When operating in waters with an ice concentration of more than 2/10, all nautical officers including the master on cargo ships other than tankers shall meet the applicable basic training requirements. Even having hired in additional persons to satisfy the requirements for training does not relieve the master or officer of the navigational watch from their duties and obligations for the safety of the ship.

What does the Polar Code define regarding manning and training?

This is answered in Chapter 12 of Part I-A Safety Measures. For the details for the qualification the Polar Code refers to Chapter V of the Convention and Code on Standards of Training, Certification, and Watchkeeping (STCW). The Polar Code sets the framework for the application who, when and where needs to have which qualification. As the normal condition, it is required that the navigational watch officers, including the master, have received sufficient training and following this have a basic or advanced certificate of proficiency.

The requirements are separated into the ship types and the local conditions they sail in. Depending if it is a tanker, a passenger ship or another ship type and depending if the ship sails in ice-free conditions (not any kind of ice is present), in “open waters” (defined as navigable water in which sea ice is less than 1/10) or in “other waters” (waters others than ice free or open waters) they have different requirements for training.

The easiest is the ice-free condition where no certificate is required for anybody. In “open waters” only tanker and passenger ship’s navigational officers on operational and management level need a basic training and the appropriate certificate. When any ship enters “other waters” any navigational officer must have received basic training and hold the related certificate while masters and chief mates must have received advanced training and holding the related certificate.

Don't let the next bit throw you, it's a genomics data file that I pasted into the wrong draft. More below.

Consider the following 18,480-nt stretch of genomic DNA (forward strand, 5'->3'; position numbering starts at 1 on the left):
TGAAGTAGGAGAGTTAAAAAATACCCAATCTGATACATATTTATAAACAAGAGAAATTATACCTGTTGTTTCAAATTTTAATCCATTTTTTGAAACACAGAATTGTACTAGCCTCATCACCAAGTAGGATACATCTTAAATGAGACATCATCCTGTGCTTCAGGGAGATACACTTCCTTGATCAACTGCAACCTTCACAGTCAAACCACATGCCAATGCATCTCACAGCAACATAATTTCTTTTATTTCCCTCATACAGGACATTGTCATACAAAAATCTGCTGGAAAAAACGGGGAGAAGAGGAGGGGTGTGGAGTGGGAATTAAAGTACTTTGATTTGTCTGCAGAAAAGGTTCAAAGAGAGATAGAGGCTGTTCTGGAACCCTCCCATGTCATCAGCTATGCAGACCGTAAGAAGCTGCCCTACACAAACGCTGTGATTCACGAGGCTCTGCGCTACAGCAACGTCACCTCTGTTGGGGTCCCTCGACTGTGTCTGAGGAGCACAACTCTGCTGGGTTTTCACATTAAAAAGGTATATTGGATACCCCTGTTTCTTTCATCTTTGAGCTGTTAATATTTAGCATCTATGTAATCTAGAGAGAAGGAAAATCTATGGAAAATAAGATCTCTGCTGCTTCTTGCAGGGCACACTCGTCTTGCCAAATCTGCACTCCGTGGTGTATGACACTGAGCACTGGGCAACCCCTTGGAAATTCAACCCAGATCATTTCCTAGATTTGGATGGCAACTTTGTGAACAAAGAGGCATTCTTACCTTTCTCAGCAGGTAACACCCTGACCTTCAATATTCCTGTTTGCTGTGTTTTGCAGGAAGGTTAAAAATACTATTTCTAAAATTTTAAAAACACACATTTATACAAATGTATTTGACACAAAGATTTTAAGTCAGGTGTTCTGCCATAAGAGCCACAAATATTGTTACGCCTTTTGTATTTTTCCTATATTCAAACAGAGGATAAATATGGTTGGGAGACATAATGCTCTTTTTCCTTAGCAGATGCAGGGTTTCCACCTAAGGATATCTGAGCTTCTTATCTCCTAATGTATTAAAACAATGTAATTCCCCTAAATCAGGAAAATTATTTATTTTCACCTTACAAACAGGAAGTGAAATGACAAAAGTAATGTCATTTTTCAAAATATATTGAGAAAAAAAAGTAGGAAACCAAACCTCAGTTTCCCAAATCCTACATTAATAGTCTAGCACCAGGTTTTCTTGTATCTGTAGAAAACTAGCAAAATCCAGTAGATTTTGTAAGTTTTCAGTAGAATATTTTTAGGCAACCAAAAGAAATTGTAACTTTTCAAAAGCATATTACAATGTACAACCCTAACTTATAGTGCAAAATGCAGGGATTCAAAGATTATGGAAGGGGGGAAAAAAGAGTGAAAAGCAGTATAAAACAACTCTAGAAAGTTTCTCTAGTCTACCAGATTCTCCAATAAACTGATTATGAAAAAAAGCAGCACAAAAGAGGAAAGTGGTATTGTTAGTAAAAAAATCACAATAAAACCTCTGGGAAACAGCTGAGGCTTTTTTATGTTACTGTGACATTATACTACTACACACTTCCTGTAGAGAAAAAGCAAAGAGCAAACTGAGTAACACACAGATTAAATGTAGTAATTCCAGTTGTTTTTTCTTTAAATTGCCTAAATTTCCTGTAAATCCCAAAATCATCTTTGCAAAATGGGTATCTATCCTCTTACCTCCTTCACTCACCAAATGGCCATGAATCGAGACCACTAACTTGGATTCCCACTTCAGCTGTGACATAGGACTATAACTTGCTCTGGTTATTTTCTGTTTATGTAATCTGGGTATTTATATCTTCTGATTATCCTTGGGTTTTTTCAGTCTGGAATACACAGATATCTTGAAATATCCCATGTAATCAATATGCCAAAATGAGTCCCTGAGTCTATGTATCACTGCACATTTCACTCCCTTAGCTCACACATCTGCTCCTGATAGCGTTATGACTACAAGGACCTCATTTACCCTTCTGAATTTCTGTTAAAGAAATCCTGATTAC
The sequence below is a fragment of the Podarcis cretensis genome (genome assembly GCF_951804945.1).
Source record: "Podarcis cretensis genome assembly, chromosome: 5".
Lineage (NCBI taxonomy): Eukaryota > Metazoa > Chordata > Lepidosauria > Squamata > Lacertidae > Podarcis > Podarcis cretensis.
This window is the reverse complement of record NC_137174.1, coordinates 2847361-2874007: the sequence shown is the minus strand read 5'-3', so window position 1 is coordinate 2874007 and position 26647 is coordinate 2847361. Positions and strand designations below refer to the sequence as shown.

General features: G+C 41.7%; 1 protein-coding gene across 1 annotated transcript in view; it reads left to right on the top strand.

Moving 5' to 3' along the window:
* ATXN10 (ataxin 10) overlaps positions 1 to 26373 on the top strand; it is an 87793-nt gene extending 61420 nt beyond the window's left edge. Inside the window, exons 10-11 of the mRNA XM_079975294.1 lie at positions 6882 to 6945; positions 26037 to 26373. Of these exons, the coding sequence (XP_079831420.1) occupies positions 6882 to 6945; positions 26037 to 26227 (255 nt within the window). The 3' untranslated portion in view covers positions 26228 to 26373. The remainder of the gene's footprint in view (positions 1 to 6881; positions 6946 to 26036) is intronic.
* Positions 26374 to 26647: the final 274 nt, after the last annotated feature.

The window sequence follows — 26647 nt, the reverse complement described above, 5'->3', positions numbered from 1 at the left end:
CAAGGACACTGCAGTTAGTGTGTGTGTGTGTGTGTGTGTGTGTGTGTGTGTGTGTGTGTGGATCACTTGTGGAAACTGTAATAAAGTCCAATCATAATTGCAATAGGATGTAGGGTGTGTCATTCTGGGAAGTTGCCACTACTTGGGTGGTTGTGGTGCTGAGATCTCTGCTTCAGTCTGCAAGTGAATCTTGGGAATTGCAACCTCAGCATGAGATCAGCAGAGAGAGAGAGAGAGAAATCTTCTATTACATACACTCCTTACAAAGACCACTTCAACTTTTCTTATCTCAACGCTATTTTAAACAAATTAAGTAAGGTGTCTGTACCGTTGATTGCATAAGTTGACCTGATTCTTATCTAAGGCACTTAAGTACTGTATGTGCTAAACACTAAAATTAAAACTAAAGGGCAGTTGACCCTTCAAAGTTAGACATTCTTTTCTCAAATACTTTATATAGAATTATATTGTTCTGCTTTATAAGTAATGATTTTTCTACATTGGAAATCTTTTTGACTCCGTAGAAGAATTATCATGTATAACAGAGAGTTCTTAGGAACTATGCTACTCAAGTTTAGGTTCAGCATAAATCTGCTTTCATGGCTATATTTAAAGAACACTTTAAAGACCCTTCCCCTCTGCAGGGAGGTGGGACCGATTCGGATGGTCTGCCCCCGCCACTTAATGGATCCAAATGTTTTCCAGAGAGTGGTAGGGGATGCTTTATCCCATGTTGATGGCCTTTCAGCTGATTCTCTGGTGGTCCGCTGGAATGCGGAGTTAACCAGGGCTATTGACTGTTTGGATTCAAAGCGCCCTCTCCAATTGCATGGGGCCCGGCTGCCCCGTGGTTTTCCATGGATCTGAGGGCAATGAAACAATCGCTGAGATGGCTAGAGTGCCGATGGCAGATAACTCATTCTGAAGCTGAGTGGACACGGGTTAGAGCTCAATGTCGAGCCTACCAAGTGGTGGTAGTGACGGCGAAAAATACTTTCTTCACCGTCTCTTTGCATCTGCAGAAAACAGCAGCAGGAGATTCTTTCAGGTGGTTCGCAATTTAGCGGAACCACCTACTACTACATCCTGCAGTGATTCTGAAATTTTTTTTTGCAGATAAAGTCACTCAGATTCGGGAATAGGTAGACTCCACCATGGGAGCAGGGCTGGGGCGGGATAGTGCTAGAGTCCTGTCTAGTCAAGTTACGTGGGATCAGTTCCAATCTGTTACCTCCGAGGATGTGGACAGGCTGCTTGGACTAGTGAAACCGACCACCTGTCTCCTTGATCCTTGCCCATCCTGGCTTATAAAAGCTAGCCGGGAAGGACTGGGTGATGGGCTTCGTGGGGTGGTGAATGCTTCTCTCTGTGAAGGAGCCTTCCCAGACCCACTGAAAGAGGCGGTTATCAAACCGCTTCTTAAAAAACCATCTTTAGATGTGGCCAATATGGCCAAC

Who needs to do which training?

 

Following the Regulation V/4 there are two main trainings defined: The basic and the advanced training. The basic training is applicable for masters, chief mates and officers in charge of a navigational watch on ships operating in polar waters. They have to do an approved basic training course in order to apply for a Certificate of Proficiency (CoP). The advanced training is applicable for masters and chief mates on ships operating in polar waters.

 

They have to have a basic certificate, at least two months of approved seagoing service in the deck department at management level or while performing watchkeeping duties at the operational level and of course completed the advanced training course. At intervals not exceeding five years every master or officer shall establish continued professional competence. As for other competencies, this could be done by approved seagoing service or an approved course or other means approved by the administration.

 

 

 

 What does STCW require the seafarer to do?

As defined in the Polar Code STCW sets the details of what should be trained. Therefore, STCW will be amended with a new regulation V/4 on “mandatory minimum requirements for the training and qualifications of masters and deck officers on ships operating in polar waters” which is expected for entry into force on 1st July 2018 according to circular letter No 3641.

Are there transitional provisions?

If you are already an experienced sailor STCW has included transitional provisions for the first two years after the entry into force which will be then until 1st July 2020. Nautical officers may apply for the basic certificate according to these transitional provisions if they have approved seagoing service on board a ship operating in polar waters or equivalent approved seagoing service for a period of at least three months in total during the preceding five years; or have successfully completed a training course meeting the training guidance established by the organization for ships operating in polar waters. This guidance is laid down in section B-V/g of the STCW Code.